A gene-based approach for testing association of rare alleles
© Xu and George; licensee BioMed Central Ltd. 2011
Published: 29 November 2011
Rare genetic variants have been shown to be important to the susceptibility of common human diseases. Methods for detecting association of rare genetic variants are drawing much attention. In this report, we applied a gene-based approach to the 200 simulated data sets of unrelated individuals. The test can detect the association of some genes with multiple rare variants.
Genome-wide association studies (GWAS) have been promising for identifying the underlying genetic basis of complex disorders. Indeed, many disease susceptibility regions have been identified using this approach. However, there is still “missing heritability” for most common diseases . Part of the reason is that the statistical tests used in traditional GWAS may not have sufficient power to detect the association of rare genetic variants because of low allele counts in a sample. Rare genetic variants have been shown to contribute to the risk in some common disorders [2, 3]. A possible approach is to combine the information at multiple rare genetic variants and test the association collectively in a gene or a pathway [4, 5]. Dering et al.  provides a review of the association methods that combine information from multiple genetic markers. Here, we apply a gene-based approach for testing association of rare alleles  to the 200 simulated data sets of unrelated individuals provided by Genetic Analysis Workshop 17. The empirical type I error rate and power are reported.
Under the null hypothesis of no association of the set of SNPs in a gene with the disease, the average number of mutations in the case and control groups should be equal and the test statistic T G is asymptotically distributed as a central chi-square distribution with one degree of freedom.
Distribution of SNPs within gene
We identified all the SNPs within a specific gene by comparing the nucleotide position information against the starting and ending positions of the gene. Gene AHNAK, which has 231 SNPs, is the gene with the most SNPs. Nonetheless, 1,191 genes have only one SNP. The mean number of SNPs is 8.33 per gene with a variance of 227.6.
Type I error
Significant genes at the 10–4 level from replicate 1
Gene length (bp)
Number of SNPs
1.74 × 10–6
2.23 × 10–6
8.15 × 10–6
1.18 × 10–5
1.51 × 10–5
2.73 × 10–5
2.82 × 10–5
3.26 × 10–5
4.93 × 10–5
6.50 × 10–5
8.57 × 10–5
Number of significant tests across 200 replicates
Number of significant tests
Gene length (bp)
Number of SNPs
α = 0.01
α = 0.001
Association methods for rare genetic variants are attracting much attention in the genome era, especially with the advance of next-generation sequencing technology. Because rare alleles appear in only a few individuals, the traditional single-marker tests have low power. An alternative method is to group genetic variants by gene or pathway and test the variants in one group collectively. In this report, we applied a gene-based approach to the data on unrelated individuals. The test is based on the Poisson mutation process for rare genetic variants. Our results show that this test has modest power in detecting the association of genes when all the underlying genes are considered. The type I error rate seems to be well controlled on average but is inflated in some replicates, as shown in Figure 2. However, it should be noted that the approach for estimating the type I error rate is not rigorous in that in each replicate the estimate is based on only 3,169 “null genes” assumed to be unrelated to the disease status. There could be considerable Monte Carlo error; the assumption that all of the 3,169 genes are unrelated to the disease status may not be true if there are some unknown interactions between some genes used in simulating the disease phenotype and some null genes. It is encouraging to see that the test can detect the association signal at FLT1 and PIK3C2B with relatively good power. Nonetheless, the validity and power of the test depend on the assumption of the distribution of the susceptibility mutations. Apparently, if a particular gene has many susceptibility mutations, then, because all of them are contributing to the disease risk, we would expect a larger difference between the number of mutations in the case and control groups, which could translate into higher power than genes with fewer mutations.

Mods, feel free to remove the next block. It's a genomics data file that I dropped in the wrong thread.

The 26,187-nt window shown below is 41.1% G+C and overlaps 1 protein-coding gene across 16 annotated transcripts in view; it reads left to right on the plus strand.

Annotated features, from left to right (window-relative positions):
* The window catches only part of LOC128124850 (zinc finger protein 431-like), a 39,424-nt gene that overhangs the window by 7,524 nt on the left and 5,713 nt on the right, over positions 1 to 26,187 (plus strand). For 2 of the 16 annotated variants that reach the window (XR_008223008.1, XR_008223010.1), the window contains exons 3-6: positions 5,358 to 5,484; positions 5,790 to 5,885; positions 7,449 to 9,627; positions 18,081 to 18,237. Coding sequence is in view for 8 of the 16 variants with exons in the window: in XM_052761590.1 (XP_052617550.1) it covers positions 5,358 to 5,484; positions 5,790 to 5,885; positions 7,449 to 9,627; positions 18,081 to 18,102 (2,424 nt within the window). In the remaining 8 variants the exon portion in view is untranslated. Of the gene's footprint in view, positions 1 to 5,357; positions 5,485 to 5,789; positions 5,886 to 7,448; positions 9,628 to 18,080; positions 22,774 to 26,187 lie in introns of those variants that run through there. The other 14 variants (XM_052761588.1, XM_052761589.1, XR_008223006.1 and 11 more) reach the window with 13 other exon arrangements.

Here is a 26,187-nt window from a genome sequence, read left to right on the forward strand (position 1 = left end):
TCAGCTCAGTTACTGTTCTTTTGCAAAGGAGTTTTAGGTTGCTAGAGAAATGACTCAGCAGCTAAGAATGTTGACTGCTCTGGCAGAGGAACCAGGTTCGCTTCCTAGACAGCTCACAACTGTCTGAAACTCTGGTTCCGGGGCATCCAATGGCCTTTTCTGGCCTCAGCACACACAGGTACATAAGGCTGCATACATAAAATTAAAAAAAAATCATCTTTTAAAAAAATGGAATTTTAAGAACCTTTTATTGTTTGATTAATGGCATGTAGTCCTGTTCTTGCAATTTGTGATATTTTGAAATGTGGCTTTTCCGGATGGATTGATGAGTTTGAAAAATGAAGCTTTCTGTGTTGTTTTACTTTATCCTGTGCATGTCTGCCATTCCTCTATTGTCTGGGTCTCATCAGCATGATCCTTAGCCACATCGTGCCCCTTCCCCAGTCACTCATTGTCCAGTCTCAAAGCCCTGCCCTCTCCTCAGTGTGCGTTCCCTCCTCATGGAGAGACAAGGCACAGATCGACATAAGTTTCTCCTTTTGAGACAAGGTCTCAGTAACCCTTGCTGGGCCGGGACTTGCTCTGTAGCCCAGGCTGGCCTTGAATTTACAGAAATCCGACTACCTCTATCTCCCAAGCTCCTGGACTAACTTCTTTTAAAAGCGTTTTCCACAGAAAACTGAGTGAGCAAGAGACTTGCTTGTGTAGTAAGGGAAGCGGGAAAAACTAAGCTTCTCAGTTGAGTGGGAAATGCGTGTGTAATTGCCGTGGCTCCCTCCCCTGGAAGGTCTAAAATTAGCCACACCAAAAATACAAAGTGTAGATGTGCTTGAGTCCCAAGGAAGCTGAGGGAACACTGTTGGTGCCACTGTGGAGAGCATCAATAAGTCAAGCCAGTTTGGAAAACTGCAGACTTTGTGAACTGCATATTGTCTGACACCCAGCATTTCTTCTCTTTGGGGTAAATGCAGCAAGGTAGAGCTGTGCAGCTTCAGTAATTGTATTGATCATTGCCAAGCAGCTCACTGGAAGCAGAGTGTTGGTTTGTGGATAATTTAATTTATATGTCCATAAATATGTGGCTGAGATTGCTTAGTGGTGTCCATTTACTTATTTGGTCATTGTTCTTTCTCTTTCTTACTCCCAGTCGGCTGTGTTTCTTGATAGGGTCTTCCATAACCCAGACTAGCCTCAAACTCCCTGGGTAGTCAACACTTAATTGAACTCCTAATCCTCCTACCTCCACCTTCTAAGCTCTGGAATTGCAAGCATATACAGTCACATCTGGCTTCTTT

The validity of using the simulated data sets also depends on the simulation model and its compatibility with the test assumptions. Because this is a group test of all the SNPs within one gene, the model might not work well for genes that have only one or two susceptibility mutations, whereas it does work well for genes with more susceptibility mutations, as in the cases of FLT1 and PIK3C2B, which have 11 and 24 susceptibility SNPs, respectively. The simulation model also assumes that all the minor alleles in the model increase disease risk, which may favor some of the collapsing methods.
The proposed gene-based association method can detect the association of some genes with multiple rare variants.
The work of HX and VG was supported by National Institute of Health grant P01HL069999. The Genetic Analysis Workshops are supported by grant R01GM031575 from the National Institute of General Medical Sciences.
This article has been published as part of BMC Proceedings Volume 5 Supplement 9, 2011: Genetic Analysis Workshop 17. The full contents of the supplement are available online at http://www.biomedcentral.com/1753-6561/5?issue=S9.
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